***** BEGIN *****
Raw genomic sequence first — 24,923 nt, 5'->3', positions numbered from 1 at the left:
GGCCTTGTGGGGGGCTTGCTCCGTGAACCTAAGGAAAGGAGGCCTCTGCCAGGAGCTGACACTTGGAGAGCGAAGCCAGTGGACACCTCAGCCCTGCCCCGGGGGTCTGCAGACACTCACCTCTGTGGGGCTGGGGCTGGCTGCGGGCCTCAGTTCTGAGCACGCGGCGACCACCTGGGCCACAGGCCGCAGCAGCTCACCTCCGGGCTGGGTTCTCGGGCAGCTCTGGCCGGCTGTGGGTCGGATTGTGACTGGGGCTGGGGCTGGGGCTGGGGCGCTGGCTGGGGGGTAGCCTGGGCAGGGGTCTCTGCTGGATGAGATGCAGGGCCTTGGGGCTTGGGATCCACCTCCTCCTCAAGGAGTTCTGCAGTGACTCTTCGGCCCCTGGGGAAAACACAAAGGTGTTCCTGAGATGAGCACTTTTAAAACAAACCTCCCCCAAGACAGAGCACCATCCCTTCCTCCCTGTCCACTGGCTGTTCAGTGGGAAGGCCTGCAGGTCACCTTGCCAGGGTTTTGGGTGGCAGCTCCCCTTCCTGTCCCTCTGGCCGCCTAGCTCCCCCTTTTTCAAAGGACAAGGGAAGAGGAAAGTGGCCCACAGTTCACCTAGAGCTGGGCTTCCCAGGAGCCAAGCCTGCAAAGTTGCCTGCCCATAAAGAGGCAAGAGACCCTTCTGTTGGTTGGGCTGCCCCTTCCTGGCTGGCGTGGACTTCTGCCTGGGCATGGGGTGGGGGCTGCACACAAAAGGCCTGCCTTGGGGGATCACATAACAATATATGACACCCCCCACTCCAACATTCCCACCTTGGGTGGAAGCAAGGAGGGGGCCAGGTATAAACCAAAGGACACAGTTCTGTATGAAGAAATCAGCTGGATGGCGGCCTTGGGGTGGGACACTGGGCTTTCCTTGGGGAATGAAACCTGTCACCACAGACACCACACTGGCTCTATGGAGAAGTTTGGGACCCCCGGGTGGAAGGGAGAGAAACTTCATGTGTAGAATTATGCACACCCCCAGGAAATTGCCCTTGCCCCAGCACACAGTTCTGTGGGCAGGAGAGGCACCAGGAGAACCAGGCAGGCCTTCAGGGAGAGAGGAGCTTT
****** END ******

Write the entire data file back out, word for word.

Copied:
Raw genomic sequence first — 24,923 nt, 5'->3', positions numbered from 1 at the left:
GGCCTTGTGGGGGGCTTGCTCCGTGAACCTAAGGAAAGGAGGCCTCTGCCAGGAGCTGACACTTGGAGAGCGAAGCCAGTGGACACCTCAGCCCTGCCCCGGGGGTCTGCAGACACTCACCTCTGTGGGGCTGGGGCTGGCTGCGGGCCTCAGTTCTGAGCACGCGGCGACCACCTGGGCCACAGGCCGCAGCAGCTCACCTCCGGGCTGGGTTCTCGGGCAGCTCTGGCCGGCTGTGGGTCGGATTGTGACTGGGGCTGGGGCTGGGGCTGGGGCGCTGGCTGGGGGGTAGCCTGGGCAGGGGTCTCTGCTGGATGAGATGCAGGGCCTTGGGGCTTGGGATCCACCTCCTCCTCAAGGAGTTCTGCAGTGACTCTTCGGCCCCTGGGGAAAACACAAAGGTGTTCCTGAGATGAGCACTTTTAAAACAAACCTCCCCCAAGACAGAGCACCATCCCTTCCTCCCTGTCCACTGGCTGTTCAGTGGGAAGGCCTGCAGGTCACCTTGCCAGGGTTTTGGGTGGCAGCTCCCCTTCCTGTCCCTCTGGCCGCCTAGCTCCCCCTTTTTCAAAGGACAAGGGAAGAGGAAAGTGGCCCACAGTTCACCTAGAGCTGGGCTTCCCAGGAGCCAAGCCTGCAAAGTTGCCTGCCCATAAAGAGGCAAGAGACCCTTCTGTTGGTTGGGCTGCCCCTTCCTGGCTGGCGTGGACTTCTGCCTGGGCATGGGGTGGGGGCTGCACACAAAAGGCCTGCCTTGGGGGATCACATAACAATATATGACACCCCCCACTCCAACATTCCCACCTTGGGTGGAAGCAAGGAGGGGGCCAGGTATAAACCAAAGGACACAGTTCTGTATGAAGAAATCAGCTGGATGGCGGCCTTGGGGTGGGACACTGGGCTTTCCTTGGGGAATGAAACCTGTCACCACAGACACCACACTGGCTCTATGGAGAAGTTTGGGACCCCCGGGTGGAAGGGAGAGAAACTTCATGTGTAGAATTATGCACACCCCCAGGAAATTGCCCTTGCCCCAGCACACAGTTCTGTGGGCAGGAGAGGCACCAGGAGAACCAGGCAGGCCTTCAGGGAGAGAGGAGCTTT